• Supporting key company events
  • Reverse Mentoring (Video; Reverse Mentoring at Bosch)
  • Email-Free-Friday / Meeting-Free-Friday
  • Flow of Work integration (Desktop, Mobile, IM, Office, Email, ERP)
  • Ask Me Anything
  • When To Use What Matrix
  • Before/After Scenarios
  • Card decks for specific roles
  • A day in the life of…

Sometimes, your posters, brown-bag lunches, user manuals and other communication and education material is simply not enough. You will need to find more creative ways of nudging people into the right direction and facilitate the change process. The tactics above and their exact content and approach depend on the organisation and should therefore not be simply copied.

To sum it all up, I believe we could and should accelerate change by facilitating the underlying learning process and influencing behaviours. For that we will need to zoom into the individual and group layer, rather than talking about big-splash change that is orchestrated only on the organisational level.


© Picture Credit: Christoph Schmaltz

Engaging the workforce

16 interesting event formats to engage your employees

Many traditional businesses are exploring ways to adapt to the 21st century and become social businesses. A social business is a fancy word for a networked business or connected business. In the end it’s about networks and connections and its radical impact and mindshift to the way businesses have operated in the 20th century.

There are various ways of building and strengthening networks, including employee networks within companies. The idea is to tear down corporate silos, strengthen the corporate culture, improve employee loyalty, leverage the collective intelligence but also to have some fun! One of the most scalable ways is the use of an enterprise social network or social Intranet. It allows employees to connect with each other based on joint interests and work beyond all departmental silos, locations and hierarchies. Whilst the introduction and use of such platforms comes with its own challenges, it is still the most preferred method for connecting a company’s workforce because of its scale and value.

But actually there are many other ways and formats of bringing employees together. Carsten Rossi from Kuhn, Kammann & Kuhn recently published a great list of online and offline events (German) that have the power to bring together employees from different departments, divisions, hierarchies and locations of a company. Some of them can also take place on or at least can be facilitated through a company’s enterprise social network or social intranet increasing its usage. Since Carsten’s list is in German, but I find it interesting and valuable, I thought I would briefly list the ideas and events in English:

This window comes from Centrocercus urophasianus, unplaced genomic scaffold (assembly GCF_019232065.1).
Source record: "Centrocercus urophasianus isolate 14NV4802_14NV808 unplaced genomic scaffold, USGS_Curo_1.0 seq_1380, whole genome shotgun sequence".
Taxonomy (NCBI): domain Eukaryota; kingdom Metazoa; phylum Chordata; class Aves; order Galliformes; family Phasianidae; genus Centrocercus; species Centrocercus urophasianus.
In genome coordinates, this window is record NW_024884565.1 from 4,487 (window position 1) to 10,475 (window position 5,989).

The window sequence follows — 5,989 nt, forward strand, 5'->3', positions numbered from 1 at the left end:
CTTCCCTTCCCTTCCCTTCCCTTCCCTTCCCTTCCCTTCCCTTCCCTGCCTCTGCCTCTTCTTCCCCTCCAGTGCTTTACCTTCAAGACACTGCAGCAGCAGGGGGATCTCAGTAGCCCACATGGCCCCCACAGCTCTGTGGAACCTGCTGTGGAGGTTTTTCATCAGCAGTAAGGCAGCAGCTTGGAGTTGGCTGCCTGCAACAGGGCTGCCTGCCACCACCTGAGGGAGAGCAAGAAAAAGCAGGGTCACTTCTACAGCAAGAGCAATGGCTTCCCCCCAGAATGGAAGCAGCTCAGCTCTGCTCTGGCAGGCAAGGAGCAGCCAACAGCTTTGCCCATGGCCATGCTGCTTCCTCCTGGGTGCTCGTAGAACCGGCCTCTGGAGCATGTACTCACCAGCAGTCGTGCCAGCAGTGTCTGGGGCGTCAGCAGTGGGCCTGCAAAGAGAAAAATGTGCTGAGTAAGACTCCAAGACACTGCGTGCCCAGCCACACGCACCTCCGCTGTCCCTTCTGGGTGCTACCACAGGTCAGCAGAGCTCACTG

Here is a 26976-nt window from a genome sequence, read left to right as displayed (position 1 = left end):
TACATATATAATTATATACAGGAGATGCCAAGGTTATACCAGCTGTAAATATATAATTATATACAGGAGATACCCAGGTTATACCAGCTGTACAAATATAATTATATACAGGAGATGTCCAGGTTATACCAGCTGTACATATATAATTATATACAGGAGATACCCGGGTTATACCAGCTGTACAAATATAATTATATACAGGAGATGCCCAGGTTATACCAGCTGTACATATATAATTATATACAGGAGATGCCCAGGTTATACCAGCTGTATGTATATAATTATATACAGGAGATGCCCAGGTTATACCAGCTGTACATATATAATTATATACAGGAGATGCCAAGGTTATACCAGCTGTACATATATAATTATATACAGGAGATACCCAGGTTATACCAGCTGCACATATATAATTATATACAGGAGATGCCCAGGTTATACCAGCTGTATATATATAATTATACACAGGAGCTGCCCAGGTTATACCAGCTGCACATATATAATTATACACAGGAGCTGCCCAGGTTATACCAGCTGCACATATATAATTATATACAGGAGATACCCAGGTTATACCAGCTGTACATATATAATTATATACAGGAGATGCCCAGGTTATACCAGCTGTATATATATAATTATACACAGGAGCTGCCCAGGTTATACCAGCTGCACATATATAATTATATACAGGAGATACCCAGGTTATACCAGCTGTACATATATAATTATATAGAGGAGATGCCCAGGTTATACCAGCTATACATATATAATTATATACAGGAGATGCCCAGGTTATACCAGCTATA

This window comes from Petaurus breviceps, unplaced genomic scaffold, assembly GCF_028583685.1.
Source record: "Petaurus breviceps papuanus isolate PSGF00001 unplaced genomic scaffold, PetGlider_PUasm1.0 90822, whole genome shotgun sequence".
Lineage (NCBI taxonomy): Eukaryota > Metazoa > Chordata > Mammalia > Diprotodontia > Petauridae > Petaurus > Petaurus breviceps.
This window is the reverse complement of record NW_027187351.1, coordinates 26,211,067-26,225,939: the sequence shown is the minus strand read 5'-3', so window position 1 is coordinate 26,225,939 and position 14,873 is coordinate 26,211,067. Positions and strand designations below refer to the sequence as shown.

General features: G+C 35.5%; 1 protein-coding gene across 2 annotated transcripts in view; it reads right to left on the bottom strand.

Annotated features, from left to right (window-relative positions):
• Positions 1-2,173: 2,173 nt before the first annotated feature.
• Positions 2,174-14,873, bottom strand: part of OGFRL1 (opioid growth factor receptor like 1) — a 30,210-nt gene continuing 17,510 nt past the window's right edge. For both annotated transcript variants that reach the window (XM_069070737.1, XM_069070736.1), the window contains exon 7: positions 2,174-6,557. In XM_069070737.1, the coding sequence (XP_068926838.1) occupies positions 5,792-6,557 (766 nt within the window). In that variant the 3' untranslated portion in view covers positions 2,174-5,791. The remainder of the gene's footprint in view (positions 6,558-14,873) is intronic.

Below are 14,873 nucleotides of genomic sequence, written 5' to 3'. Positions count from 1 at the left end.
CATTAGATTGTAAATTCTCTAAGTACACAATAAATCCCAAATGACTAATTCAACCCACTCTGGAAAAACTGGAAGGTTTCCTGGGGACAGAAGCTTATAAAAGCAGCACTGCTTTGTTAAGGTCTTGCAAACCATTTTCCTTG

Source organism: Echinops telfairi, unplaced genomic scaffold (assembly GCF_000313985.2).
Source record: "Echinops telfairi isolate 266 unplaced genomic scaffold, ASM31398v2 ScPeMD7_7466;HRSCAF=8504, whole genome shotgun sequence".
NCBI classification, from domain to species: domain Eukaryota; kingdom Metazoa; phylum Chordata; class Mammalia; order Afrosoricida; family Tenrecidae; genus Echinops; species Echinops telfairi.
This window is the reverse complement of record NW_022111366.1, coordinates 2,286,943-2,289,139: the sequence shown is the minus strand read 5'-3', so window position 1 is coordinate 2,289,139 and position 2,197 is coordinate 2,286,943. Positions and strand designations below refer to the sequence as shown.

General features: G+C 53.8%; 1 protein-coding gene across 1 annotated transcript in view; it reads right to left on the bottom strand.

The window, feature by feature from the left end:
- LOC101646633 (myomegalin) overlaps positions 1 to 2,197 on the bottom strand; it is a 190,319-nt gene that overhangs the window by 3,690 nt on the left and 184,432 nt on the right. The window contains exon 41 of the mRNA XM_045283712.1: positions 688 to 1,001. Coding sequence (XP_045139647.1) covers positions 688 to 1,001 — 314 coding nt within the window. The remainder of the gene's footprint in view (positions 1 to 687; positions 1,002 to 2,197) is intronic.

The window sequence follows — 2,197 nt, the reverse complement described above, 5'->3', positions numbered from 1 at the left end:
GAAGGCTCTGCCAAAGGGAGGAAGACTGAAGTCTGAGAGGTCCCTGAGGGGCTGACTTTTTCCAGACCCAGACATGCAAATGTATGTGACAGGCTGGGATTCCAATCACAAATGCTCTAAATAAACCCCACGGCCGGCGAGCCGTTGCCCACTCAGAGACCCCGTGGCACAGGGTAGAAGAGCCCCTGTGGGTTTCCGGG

1) Corporate Commuter App
This app facilitates connections among commuting employees and allows them to organise shared rides from and to work. (Author’s comment: SAP has already developed an app that could be used by other companies.)

2) Top Chef
Employees of a global company that love to cook can show off their talent in the company’s cafeterias. Local recipes can be exchanged and discussed on a Cooking Community on the company’s enterprise social network.

3) WorldCafé “worldwide”
See link to Wikipedia.

4) Corporate Quiz Duel
This could be first facilitated online and quarter, semi and finals could be held in real life. Format could be similar to ‘Who wants to be a millionaire’ or similar.

5) Film Series
Based on a rough concept, employees in one office location create the first part of a movie and then pass the result on to the next office location. Progress and discussions take place on the enterprise social network or intranet.

6) Academy on the road
Employees that are traveling to other office locations present in Pecha Kucha style a project or innovations of his own office. All presentations can also be collected on the company’s intranet or similar.

7) ExOlympic Games
Instead of the usual company’s soccer tournament, the ‘Exotic Olympic Games’ are held. Activities could be for example Stacking or Mental Arithmetic.

8) Sandbox Days (inspired by Google Creative Sandbox)
Every company needs to address some big questions. Once a year it could organise a Sandbox day in different locations, where people come together to find answers to those big questions. At the end of the day the answers are presented to all participating locations.

9) Crowd Choir
Based on apps like Crowdflik groups / choirs could meet in different office locations and choreograph a previously chose song.

10) Citizen Day
Employees can talk about their social engagement outside work. On the company’s Intranet they can showcase their work through stories, photos and videos. Other employees can vote on the different engagements. The one with the most votes will be supported in a next Citizen Day.

11) Lunch Roulette
Why always go with the same colleagues for lunch? An app could help to pair people from different departments and roles to meet for lunch to learn about each other’s work. This could also be based on interests. (edited 27 Feb: There is an app for that called Mystery Lunch.)